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Geoscientist Online

Anthropocene: A Very Short Introduction

Imagine a scientist in the distant future, studying the Earth. Some distant relative of humans perhaps, or something more exotic. They are tasked with defining the Earth’s stratigraphic record. How similar would it be to humanity’s effort? And would they notice a boundary around the time that homo sapiens arrived on the scene? Perhaps they would find disturbances in the carbon isotope record, or a sudden spike in a particular radioactive element across rocks of a certain age. Or maybe they would find nothing. Welcome to the problem of defining the current epoch: the Anthropocene.

In this Very Short Introduction, Professor Ellis illustrates the issues of establishing a new epoch beautifully and also gives an excellent history of the Anthropocene’s development as an idea. From Paul Crutzen and Eugene Stoermer coining the term to the formation of a special working group of the Subcommission of Quaternary Stratigraphy, the conceptual development of this epoch is as interesting as the problem of defining it.

To mark the beginning of a new epoch, a universally agreed, isochronous, and measurable point in time must be agreed upon. Human influence on the environment has occurred since we first evolved. The discovery of fire, tool making, and hunting have all left their mark. Agriculture in its various guises has changed landscapes and ecosystems permanently. The industrial revolution has had a global influence and the effects of fossil fuel use dominate politics, science, and modern living today.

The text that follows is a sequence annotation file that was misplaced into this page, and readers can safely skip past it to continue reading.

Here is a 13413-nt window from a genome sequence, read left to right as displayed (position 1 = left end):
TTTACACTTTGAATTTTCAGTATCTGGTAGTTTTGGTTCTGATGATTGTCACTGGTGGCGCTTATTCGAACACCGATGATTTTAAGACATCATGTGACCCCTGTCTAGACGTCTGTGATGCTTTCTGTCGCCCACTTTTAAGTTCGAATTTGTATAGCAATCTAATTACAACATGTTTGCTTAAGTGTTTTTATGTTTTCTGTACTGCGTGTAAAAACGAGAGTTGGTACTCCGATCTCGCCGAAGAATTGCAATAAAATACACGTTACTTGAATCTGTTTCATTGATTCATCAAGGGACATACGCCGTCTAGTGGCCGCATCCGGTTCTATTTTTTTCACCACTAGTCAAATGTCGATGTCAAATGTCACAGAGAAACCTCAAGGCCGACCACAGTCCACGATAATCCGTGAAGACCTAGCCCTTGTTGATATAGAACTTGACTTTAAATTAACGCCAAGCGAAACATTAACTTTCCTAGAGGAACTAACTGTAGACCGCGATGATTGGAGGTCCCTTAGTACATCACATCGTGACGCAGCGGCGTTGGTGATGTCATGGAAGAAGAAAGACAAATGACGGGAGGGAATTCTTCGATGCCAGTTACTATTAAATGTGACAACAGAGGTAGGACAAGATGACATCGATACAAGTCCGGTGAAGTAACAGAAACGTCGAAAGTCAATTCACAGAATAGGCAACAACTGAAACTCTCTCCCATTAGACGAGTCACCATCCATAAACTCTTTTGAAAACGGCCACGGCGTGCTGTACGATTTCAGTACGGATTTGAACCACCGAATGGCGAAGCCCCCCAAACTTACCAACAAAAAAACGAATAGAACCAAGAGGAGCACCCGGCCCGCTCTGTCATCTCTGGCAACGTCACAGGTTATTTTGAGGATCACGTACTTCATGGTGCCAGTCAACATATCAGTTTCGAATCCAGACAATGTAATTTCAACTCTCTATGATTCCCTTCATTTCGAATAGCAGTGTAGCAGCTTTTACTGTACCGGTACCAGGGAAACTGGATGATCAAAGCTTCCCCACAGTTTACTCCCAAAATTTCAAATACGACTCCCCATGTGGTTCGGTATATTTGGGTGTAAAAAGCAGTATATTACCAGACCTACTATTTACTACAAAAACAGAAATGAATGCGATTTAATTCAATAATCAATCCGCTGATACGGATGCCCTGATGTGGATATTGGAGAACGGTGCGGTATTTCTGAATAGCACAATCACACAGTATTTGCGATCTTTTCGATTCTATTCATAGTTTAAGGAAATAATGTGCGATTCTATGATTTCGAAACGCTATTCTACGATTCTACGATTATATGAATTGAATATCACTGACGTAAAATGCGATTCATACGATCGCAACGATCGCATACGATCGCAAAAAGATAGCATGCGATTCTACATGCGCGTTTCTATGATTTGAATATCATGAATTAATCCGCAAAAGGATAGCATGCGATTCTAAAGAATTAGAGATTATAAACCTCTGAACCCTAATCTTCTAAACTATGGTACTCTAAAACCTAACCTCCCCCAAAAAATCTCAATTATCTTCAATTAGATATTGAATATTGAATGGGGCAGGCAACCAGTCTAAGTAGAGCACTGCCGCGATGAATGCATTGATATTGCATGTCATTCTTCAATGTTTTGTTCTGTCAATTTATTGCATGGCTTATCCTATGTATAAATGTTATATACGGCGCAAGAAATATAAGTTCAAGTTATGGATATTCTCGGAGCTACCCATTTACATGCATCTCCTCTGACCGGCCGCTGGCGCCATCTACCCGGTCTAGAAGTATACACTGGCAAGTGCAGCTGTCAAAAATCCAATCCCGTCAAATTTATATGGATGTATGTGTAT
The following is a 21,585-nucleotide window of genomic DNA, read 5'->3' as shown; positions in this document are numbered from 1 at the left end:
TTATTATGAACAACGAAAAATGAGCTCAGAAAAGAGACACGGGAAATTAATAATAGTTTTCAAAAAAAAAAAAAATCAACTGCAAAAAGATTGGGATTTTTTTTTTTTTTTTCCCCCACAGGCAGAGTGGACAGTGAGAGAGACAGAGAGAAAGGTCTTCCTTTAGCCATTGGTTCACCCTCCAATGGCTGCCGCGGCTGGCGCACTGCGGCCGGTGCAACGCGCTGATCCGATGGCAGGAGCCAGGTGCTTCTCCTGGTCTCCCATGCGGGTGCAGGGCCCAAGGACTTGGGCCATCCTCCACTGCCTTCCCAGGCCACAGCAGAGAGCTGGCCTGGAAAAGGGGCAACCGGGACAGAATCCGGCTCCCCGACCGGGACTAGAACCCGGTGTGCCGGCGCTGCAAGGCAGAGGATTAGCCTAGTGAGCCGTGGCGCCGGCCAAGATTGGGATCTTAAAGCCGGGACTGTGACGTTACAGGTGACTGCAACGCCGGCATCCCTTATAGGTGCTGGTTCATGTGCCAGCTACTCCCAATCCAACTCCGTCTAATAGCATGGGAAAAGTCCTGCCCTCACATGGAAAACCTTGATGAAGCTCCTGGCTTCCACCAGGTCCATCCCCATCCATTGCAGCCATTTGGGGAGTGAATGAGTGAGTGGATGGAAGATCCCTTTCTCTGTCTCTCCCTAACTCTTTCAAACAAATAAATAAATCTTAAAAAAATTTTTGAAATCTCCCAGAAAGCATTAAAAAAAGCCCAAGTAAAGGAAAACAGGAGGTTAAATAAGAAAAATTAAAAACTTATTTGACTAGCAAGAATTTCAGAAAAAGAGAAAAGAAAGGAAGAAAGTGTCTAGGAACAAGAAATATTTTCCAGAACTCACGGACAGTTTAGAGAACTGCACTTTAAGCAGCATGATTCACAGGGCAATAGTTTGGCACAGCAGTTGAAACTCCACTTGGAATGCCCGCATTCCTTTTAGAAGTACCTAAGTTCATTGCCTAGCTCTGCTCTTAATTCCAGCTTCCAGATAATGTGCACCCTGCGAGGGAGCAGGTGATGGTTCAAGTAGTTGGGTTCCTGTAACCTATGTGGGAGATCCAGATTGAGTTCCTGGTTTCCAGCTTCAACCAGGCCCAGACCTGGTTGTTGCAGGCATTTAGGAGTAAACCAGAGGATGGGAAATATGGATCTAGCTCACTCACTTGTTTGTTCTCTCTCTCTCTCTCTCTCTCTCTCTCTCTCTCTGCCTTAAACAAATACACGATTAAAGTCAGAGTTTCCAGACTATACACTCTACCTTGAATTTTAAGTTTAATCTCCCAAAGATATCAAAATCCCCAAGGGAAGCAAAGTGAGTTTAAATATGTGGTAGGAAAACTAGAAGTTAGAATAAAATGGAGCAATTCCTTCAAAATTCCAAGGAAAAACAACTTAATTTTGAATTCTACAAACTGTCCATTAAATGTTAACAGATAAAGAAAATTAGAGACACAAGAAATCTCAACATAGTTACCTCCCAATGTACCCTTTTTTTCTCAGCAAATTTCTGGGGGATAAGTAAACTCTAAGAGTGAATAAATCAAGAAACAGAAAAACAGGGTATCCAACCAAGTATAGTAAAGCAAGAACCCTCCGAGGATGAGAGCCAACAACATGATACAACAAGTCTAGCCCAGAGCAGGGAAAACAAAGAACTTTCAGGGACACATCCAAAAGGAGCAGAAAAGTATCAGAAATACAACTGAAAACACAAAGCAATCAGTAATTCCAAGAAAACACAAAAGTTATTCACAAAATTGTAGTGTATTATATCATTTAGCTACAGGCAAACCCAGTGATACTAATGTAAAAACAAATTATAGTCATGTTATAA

However, the complexities of human environmental influence do not make for an easy task and the evidence involved is a combination of the work of geologists, archaeologists, environmental scientists, philosophers, politicians, geographers, oceanographers… The list could go on. Anthropocene covers this evidence in great detail giving the reader plenty to think about, while always maintaining an objective view of the problem. Various, interesting nuggets of information are distributed throughout; did you know that there are around 5,000 natural minerals on Earth? Compare this to the 170,000 synthetic ones that have been identified.

What is the purpose of all this effort? We know that the planet is changing in response to our actions.  Does defining an Anthropocene give humanity a wake-up call to preventing further climate change? Or does it merely assert dominance over nature? Perhaps we can answer these questions. Or maybe it is for the scientists of the distant future to uncover.

Reviewed by Jonathan Scafidi

ANTHROPOCENE: A VERY SHORT INTRODUCTION by ERLE C. ELLIS, 2018. Published by Oxford University Press, 183pp (pbk) ISBN: 9780198792987. List Price: £7.99. W: